Jimmy Glass Third Louisiana Inmate Executed Since Sunday
ANGOLA, La. (AP) _ Jimmy Glass, a high school dropout who shot and killed a bound-and-gagged couple on Christmas Eve 1982, was executed early Friday in Louisiana’s electric chair.
Glass, 25, the third Louisiana inmate executed in five days, was pronounced dead at 12:14 a.m., eight minutes after the first of four, 15-second jolts of electricity was administered, said Corrections Commissioner C. Hall Phelps.
Glass grinned as he was strapped into the chair. Asked if he had a final statement, he said, ″Yeah, I think I’d rather be fishing.″
The U.S. Supreme Court rejected Glass’ last appeal without comment Thursday evening. The high court also had refused to stop Louisiana executions on Sunday and Tuesday.
″He told me this morning if anything stopped it, it would be a surprise to him,″ Warden Hilton Butler had said earlier.
The 5th U.S. Circuit Court of Appeals rejected Glass’ appeal Wednesday. Gov. Edwin Edwards has refused to stop any execution unless he gets new evidence indicating the person is innocent.
Earlier in the day, Glass met quietly with his parents, wife, sisters and brothers.
Glass was condemned for killing Newt and Erlene Brown. He said he should be spared because Jimmy Wingo, a cellmate who escaped with him from the Webster Parish jail the night of the murders, held a gun to his head and made him kill the Browns after he called Wingo by name.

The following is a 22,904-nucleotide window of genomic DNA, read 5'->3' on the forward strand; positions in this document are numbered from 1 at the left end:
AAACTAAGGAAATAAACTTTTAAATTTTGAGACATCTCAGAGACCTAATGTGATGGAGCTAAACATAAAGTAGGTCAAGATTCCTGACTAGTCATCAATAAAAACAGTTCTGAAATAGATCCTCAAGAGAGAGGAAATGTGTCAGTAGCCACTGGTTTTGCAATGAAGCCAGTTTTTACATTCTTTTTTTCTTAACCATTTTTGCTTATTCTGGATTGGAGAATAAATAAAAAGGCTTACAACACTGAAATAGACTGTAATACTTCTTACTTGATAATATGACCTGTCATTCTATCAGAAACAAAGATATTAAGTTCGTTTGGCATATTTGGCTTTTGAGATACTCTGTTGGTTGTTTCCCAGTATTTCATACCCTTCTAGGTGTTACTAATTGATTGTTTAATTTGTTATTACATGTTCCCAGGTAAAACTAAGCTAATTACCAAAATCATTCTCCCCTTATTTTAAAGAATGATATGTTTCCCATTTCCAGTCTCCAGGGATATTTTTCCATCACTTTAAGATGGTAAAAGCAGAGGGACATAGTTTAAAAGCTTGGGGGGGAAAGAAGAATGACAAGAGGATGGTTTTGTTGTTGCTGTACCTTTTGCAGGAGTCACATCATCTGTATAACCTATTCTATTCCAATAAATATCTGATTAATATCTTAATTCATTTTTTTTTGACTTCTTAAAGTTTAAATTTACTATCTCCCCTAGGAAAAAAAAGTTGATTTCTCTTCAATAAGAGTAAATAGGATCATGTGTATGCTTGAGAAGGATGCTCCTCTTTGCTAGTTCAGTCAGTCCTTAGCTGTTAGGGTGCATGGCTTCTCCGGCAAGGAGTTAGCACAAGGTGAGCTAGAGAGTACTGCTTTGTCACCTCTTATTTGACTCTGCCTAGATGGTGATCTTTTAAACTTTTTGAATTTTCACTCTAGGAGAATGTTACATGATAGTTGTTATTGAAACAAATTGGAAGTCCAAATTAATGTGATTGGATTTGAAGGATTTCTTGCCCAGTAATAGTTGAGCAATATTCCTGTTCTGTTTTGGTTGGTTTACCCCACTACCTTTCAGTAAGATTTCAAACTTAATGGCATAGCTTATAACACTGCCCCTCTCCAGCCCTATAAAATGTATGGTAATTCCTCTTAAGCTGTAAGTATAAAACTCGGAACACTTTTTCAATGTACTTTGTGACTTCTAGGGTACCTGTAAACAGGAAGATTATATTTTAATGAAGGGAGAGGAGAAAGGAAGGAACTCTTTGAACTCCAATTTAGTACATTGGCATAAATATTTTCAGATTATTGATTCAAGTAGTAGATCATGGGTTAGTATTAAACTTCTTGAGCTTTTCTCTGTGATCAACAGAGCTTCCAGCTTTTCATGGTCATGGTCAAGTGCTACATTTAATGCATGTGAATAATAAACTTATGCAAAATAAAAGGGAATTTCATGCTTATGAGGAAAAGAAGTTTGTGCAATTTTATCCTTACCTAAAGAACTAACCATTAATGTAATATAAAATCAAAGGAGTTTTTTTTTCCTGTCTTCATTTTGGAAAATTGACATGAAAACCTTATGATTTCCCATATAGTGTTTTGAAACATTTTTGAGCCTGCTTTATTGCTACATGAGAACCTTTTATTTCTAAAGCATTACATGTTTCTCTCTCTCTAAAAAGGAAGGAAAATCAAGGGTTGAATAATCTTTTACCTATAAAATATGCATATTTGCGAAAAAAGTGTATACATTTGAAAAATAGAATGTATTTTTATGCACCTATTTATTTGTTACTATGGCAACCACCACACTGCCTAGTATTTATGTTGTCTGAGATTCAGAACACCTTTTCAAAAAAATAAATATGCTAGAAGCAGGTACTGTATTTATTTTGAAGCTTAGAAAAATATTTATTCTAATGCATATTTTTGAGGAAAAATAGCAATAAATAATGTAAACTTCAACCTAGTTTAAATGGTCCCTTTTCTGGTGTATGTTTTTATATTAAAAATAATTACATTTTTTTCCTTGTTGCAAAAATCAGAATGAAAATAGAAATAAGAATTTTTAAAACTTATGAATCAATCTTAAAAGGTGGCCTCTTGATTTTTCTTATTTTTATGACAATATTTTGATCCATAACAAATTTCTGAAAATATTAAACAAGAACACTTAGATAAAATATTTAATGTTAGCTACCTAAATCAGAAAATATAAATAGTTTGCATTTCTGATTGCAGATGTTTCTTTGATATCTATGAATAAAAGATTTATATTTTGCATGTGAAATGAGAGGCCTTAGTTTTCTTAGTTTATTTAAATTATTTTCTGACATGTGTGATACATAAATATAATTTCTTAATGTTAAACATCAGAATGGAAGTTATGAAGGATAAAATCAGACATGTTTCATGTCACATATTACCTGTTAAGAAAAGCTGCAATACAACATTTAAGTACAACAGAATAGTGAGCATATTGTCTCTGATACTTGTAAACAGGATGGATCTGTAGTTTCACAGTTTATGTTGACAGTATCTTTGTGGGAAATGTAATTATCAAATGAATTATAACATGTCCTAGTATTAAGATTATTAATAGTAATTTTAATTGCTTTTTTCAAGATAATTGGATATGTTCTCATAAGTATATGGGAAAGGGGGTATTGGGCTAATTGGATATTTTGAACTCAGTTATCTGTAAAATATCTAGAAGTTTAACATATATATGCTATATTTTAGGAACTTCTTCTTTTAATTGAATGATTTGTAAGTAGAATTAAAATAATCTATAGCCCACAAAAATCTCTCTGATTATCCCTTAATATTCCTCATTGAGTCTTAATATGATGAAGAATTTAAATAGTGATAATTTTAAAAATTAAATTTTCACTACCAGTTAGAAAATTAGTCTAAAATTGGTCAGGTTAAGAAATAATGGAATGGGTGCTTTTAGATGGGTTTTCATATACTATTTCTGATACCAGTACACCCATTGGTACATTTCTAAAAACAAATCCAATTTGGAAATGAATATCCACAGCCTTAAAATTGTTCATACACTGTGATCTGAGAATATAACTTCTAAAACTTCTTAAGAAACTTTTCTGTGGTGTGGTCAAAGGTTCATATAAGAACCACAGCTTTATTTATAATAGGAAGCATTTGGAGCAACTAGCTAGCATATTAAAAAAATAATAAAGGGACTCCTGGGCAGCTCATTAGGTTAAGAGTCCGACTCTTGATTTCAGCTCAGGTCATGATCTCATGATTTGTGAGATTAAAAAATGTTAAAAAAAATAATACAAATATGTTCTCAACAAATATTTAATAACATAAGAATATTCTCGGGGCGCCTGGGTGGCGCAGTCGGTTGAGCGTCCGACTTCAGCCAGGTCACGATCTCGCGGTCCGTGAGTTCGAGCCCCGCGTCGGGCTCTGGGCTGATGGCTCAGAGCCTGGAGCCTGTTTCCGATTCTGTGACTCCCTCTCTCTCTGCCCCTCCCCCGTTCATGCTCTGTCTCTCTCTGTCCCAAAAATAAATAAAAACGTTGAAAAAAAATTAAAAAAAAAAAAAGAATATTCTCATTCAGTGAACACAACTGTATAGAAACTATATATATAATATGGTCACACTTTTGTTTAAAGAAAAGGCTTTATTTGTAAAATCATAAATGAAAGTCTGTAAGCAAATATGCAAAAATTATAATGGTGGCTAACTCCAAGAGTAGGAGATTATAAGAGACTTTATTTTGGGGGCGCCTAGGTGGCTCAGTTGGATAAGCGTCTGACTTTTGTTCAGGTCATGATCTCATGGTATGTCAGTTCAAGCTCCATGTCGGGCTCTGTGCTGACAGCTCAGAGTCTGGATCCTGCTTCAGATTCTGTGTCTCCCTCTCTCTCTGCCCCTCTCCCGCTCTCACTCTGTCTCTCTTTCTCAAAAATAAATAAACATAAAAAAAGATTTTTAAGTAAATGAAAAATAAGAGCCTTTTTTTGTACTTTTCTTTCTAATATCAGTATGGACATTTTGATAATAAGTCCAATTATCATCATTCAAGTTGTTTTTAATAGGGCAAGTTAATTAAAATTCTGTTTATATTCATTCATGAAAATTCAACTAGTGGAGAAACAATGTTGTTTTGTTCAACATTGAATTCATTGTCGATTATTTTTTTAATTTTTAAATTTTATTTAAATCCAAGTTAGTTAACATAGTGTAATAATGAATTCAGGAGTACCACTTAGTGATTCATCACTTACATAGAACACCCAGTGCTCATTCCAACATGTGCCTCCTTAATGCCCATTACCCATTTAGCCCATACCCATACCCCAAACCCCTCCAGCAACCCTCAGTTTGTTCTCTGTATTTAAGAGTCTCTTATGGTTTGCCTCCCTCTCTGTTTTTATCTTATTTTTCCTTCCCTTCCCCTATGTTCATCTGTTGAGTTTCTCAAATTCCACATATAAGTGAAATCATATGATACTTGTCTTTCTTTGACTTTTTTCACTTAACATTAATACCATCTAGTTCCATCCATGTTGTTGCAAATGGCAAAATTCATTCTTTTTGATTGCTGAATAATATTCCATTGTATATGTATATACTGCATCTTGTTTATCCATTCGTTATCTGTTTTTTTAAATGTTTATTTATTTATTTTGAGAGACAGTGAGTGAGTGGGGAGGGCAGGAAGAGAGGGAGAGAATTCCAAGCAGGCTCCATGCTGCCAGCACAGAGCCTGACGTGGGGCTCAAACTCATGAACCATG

Wingo, 35, is scheduled to die June 16 for the killings. He said he had nothing to do with them.
Sheriff’s Deputy Jimmy Morgan described Glass as a neglected high-school dropout who never held a job for more than a few weeks. He said Glass wanted to be tough, drank to feel tough, and was taken in by Wingo’s tough jailhouse talk.
The two escaped after being let out of their cell to make holiday telephone calls to their families. They followed the railroad tracks from Minden to the Browns’ home in the town of Dixie Inn.
There, they found a cooler full of beer and liquor and sat down to drink, something they were still doing when the Browns got home from a party.
At trial, Glass testified that he and Wingo waited until the Browns’ lights were out, kicked in the door and tied up the Browns with electrical cord before ransacking the house.
When Wingo put a shotgun to his head, Glass said, he tiptoed up to the bed, closed his eyes and pulled the trigger of his pistol on Brown. He said Mrs. Brown started to scream and he shot her, too.
The Browns’ daughter, Linda Brown Tate, said the executions should go forward.
″I would rather have my parents back,″ she said, ″But we just want the justice system to do what it is supposed to do. They are paying for what they did.″